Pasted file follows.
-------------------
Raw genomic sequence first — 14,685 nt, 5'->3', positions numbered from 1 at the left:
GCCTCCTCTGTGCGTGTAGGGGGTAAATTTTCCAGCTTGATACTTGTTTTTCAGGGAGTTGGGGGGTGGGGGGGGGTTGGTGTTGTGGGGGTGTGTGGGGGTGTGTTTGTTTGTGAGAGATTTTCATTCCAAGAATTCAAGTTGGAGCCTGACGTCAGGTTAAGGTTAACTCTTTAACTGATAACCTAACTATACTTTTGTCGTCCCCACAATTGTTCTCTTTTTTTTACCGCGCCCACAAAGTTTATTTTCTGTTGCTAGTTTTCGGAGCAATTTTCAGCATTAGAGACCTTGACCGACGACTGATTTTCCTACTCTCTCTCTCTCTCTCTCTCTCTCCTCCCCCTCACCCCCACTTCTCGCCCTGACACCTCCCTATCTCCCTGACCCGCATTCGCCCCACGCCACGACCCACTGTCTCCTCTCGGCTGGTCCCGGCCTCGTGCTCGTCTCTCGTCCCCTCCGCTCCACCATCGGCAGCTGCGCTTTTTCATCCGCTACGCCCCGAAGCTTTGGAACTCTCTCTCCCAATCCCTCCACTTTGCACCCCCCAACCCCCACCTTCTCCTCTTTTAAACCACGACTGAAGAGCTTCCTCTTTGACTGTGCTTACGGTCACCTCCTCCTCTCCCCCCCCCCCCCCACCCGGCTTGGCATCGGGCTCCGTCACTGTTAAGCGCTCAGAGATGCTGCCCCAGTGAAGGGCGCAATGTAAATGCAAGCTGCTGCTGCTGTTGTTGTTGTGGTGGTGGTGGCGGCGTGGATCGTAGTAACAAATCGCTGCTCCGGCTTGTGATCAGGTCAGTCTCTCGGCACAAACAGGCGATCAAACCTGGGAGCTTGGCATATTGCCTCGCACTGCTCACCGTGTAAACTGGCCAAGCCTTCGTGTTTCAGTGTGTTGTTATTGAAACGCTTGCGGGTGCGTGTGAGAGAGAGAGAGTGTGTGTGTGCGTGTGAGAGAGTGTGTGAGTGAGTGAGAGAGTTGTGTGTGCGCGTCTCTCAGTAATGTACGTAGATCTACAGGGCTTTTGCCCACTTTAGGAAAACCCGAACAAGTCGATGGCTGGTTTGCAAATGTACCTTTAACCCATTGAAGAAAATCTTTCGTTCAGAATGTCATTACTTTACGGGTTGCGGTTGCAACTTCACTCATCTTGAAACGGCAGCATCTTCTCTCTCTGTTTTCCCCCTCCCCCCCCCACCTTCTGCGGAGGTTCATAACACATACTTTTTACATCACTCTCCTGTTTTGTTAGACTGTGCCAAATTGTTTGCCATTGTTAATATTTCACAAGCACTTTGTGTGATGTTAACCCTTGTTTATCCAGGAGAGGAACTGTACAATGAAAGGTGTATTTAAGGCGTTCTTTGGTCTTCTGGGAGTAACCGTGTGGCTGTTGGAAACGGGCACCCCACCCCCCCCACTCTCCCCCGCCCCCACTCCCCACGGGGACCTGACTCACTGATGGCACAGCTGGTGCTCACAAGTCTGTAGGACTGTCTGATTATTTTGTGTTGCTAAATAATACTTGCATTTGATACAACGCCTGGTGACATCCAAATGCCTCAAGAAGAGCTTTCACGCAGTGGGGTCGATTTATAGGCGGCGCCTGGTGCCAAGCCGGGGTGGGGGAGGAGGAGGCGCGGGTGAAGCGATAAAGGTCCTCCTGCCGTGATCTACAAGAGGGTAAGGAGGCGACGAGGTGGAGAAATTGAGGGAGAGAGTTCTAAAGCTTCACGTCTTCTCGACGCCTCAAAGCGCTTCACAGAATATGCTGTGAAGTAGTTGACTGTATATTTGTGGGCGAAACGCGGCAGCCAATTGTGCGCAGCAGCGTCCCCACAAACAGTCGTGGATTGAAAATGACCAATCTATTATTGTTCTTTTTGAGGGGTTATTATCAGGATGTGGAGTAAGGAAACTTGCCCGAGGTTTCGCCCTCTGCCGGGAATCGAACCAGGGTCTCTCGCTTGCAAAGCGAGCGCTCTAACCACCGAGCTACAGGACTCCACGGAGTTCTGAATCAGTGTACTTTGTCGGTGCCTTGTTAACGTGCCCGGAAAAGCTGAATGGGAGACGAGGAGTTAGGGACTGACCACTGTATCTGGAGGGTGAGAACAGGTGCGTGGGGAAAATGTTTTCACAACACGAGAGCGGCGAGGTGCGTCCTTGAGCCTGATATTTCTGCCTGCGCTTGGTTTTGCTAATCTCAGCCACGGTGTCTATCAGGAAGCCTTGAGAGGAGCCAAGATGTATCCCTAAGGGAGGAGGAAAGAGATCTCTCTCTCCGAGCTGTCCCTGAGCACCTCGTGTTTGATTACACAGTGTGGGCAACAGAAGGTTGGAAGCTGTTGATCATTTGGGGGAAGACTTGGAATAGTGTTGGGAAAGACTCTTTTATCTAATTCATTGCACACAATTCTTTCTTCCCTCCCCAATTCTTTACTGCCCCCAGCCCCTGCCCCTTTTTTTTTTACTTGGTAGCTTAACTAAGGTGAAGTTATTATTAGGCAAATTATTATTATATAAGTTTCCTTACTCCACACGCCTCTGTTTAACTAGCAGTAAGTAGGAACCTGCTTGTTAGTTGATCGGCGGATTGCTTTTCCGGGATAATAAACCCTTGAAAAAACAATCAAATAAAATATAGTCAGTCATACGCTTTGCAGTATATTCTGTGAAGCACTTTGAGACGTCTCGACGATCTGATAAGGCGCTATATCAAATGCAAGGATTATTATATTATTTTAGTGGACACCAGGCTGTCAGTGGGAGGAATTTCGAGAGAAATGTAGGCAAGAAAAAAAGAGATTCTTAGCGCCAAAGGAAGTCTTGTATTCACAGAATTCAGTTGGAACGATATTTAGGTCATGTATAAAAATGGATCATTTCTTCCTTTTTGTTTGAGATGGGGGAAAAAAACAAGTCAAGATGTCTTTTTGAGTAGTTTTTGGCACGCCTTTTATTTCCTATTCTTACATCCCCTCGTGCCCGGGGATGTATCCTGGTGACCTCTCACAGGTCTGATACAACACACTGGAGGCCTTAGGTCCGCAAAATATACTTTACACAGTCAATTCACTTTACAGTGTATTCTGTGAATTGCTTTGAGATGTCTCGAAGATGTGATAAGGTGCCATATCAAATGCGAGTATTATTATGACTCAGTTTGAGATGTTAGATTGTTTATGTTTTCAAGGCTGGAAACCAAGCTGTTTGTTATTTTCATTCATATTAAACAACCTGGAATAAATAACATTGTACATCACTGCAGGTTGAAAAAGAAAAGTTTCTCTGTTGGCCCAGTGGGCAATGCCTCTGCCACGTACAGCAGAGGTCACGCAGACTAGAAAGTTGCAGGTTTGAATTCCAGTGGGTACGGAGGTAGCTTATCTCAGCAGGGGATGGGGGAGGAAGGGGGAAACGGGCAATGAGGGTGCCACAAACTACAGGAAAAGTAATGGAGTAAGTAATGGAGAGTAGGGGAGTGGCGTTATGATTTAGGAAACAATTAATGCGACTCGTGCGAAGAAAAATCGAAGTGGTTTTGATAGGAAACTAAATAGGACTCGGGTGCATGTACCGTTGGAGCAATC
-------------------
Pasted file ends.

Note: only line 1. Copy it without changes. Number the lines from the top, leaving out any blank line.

Raw genomic sequence first — 14,685 nt, 5'->3', positions numbered from 1 at the left: